Humans Are At Root Of Feral Cat Problem


A recent attack by a stray cat on a senior citizen in Payson North provides an opportunity to re-emphasize an obvious fact: Irresponsible humans are at the root of the area's stray and feral cat problem.

The Payson area is home to possibly thousands of wild, stray cats, local experts say. Many of them are not spayed or neutered, and were abandoned when their owners moved away, leaving the cats to fend for themselves.

Take some responsibility, people. These are living, breathing, warm-blooded creatures.

If you bring a pet into your home, do the right thing and have it spayed or neutered. Make sure your pet is immunized against rabies and other diseases.

Take advantage of the frequent opportunities to have your animals spayed or neutered at low-cost mobile clinics that come to Payson on a regular basis. Payson is also home to almost a dozen veterinarians.

Don't abandon your pets. Don't let your animals roam. Provide them with the basic necessities of water, food, shelter and companionship.

If there comes a time when you must leave and cannot take your pet with you, try to find a home for it or take it to the Payson Humane Society, where it can be placed for adoption.

Last year 600 cats had to be destroyed by your local shelter. It's a way of dealing with the problem that is not only inhumane, but expensive.

Unfortunately, it was the only alternative -- until now. Payson Friends of Ferals, a new organization affiliated with the Payson Humane Society, recently started using a humane method to reduce a population it estimates to be in the thousands.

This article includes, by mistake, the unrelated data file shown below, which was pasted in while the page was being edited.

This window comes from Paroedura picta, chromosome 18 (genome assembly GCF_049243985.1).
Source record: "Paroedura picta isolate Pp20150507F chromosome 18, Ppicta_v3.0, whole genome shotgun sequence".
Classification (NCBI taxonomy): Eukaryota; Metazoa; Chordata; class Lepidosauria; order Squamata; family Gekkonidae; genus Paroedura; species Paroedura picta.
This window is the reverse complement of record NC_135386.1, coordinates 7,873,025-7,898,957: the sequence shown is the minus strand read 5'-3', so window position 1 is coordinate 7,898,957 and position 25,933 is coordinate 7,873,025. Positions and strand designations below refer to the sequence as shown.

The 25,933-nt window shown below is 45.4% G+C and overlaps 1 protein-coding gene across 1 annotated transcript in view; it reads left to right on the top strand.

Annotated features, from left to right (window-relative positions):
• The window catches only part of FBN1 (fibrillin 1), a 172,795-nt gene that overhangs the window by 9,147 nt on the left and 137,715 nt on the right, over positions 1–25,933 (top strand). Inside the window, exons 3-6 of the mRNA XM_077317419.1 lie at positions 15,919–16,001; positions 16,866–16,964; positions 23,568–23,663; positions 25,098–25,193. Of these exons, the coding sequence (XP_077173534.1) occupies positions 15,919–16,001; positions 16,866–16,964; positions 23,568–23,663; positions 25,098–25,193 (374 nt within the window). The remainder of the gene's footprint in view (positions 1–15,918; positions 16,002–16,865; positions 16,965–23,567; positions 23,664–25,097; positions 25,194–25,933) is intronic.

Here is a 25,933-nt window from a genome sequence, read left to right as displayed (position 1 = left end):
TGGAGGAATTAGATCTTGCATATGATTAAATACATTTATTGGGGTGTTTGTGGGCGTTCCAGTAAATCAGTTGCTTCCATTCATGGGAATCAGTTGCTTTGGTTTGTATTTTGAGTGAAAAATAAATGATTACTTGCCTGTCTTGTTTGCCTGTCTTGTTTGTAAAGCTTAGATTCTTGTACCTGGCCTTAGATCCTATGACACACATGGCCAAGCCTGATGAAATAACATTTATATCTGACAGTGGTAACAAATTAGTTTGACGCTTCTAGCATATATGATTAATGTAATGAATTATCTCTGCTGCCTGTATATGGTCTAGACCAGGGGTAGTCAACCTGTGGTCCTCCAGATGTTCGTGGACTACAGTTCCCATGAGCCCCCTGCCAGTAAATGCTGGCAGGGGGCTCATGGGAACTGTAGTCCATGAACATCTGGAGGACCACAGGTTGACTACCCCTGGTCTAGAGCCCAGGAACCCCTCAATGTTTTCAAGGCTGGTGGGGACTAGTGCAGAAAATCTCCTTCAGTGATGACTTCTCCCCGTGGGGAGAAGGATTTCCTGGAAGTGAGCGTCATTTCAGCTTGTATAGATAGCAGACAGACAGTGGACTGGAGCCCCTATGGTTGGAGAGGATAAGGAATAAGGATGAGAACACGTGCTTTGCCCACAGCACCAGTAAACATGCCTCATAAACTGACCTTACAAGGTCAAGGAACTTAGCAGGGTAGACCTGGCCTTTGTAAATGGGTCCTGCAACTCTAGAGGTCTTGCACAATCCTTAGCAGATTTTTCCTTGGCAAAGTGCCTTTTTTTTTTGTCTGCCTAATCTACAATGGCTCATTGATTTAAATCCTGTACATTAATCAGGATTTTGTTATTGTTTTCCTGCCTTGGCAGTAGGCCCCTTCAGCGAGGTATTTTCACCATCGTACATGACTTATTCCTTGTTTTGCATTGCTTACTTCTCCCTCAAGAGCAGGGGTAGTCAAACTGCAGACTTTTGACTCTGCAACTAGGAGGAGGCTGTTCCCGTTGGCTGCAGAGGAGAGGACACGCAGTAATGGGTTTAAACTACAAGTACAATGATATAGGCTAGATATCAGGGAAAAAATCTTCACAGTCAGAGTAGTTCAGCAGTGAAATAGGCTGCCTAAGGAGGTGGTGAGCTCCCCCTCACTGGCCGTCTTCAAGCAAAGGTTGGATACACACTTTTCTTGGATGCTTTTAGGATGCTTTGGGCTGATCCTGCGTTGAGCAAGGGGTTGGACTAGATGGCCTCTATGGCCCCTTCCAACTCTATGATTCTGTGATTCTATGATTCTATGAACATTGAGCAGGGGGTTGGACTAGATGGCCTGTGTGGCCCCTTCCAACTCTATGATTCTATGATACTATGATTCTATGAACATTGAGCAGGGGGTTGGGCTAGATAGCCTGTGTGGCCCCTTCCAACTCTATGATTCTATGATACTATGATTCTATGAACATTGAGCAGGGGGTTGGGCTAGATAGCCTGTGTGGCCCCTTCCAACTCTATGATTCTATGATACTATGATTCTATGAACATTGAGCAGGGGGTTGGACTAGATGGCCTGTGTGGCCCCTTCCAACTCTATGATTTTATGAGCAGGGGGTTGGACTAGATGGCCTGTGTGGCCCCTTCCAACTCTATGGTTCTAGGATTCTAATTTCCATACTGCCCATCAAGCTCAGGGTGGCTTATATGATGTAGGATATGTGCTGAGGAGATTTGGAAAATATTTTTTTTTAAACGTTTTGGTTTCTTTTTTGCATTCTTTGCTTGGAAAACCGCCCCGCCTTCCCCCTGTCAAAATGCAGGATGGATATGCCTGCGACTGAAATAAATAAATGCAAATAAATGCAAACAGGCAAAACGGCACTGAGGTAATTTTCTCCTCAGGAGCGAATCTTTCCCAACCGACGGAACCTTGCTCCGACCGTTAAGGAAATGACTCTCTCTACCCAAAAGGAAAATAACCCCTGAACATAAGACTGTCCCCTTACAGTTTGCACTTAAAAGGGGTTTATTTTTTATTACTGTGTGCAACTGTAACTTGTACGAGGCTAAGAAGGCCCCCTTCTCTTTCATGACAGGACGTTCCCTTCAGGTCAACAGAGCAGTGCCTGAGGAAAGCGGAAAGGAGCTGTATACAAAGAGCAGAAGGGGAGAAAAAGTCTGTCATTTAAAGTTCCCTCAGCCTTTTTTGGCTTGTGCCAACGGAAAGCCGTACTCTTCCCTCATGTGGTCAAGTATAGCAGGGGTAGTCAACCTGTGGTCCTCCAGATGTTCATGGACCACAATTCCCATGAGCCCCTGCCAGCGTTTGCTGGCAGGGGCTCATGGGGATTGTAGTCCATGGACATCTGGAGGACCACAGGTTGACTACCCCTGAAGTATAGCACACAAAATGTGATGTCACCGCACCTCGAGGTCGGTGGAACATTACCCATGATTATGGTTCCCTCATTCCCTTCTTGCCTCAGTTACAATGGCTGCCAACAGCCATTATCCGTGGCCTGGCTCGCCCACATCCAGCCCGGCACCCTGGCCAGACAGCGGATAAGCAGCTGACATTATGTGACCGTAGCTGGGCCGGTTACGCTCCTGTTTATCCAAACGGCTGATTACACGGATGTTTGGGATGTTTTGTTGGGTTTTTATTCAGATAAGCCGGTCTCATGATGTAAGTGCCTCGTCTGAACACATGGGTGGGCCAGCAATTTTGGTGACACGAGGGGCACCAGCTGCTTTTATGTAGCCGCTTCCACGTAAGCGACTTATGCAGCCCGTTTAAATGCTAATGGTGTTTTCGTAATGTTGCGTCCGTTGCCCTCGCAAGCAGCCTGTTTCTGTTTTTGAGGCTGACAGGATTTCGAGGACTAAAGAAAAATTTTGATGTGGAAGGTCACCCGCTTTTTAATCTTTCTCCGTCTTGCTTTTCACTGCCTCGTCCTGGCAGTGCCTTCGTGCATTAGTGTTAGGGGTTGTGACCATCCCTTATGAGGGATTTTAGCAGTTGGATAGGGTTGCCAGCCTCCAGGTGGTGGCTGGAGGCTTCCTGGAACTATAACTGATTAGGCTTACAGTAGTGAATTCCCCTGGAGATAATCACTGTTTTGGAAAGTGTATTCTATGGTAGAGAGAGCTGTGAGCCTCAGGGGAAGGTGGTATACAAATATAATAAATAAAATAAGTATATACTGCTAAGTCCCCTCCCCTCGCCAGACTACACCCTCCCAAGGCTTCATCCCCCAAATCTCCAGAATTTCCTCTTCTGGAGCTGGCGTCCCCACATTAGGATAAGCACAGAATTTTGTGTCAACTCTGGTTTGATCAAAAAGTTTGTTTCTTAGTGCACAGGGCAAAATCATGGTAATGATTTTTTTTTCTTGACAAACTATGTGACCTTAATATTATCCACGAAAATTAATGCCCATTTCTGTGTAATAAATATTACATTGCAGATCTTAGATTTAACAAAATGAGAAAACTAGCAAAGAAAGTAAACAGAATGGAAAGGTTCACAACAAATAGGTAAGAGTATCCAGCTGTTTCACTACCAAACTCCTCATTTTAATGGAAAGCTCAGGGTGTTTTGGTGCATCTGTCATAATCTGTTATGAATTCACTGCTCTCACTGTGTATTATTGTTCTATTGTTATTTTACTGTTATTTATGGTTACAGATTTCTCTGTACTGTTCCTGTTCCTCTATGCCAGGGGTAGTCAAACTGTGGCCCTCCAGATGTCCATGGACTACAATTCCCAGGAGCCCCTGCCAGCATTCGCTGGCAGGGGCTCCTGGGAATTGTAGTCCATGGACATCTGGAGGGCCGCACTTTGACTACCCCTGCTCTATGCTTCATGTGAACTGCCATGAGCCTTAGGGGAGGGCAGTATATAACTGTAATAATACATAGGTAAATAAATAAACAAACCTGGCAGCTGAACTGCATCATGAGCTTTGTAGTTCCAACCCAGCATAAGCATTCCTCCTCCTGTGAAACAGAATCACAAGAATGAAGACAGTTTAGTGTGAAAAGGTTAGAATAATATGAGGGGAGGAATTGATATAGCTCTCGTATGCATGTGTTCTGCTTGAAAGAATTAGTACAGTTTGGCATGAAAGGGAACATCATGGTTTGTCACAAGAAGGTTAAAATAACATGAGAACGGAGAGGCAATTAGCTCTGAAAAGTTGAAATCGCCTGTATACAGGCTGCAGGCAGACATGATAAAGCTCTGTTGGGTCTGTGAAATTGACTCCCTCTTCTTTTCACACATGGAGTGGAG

The trap-neuter-return method the nonprofit organization employs allows feral cats to live out their lives while gradually reducing the size of the colony.

"We put (traps) in an area where we know there's a colony of feral cats, trap as many as we can, spay and neuter everybody and tip their ears (to identify cats that have been treated and returned)," founder Lisa Boyle said.

But bringing a long-festering problem under control is going to take time and money, and the support of the Rim Country's animal lovers is essential.

The group has a grant to start its work, but so far has only been able to afford the purchase of 11 traps. It needs 40 or more, at a cost of $60 apiece.

In addition, only one veterinarian -- Lorenzo Gonzales -- has agreed to give the group a price break on the necessary surgeries.

It's all about taking responsibility, and sometimes that means helping to address somebody else's lack of responsibility. That's what the good people who founded Payson Friends of Ferals are doing, and they need our support -- financial and otherwise.

Call to learn how you can help. The Payson Humane Society can be reached at (928) 474-5590, and Payson Friends of Ferals at (928) 468-1143 or (928) 474-1836.

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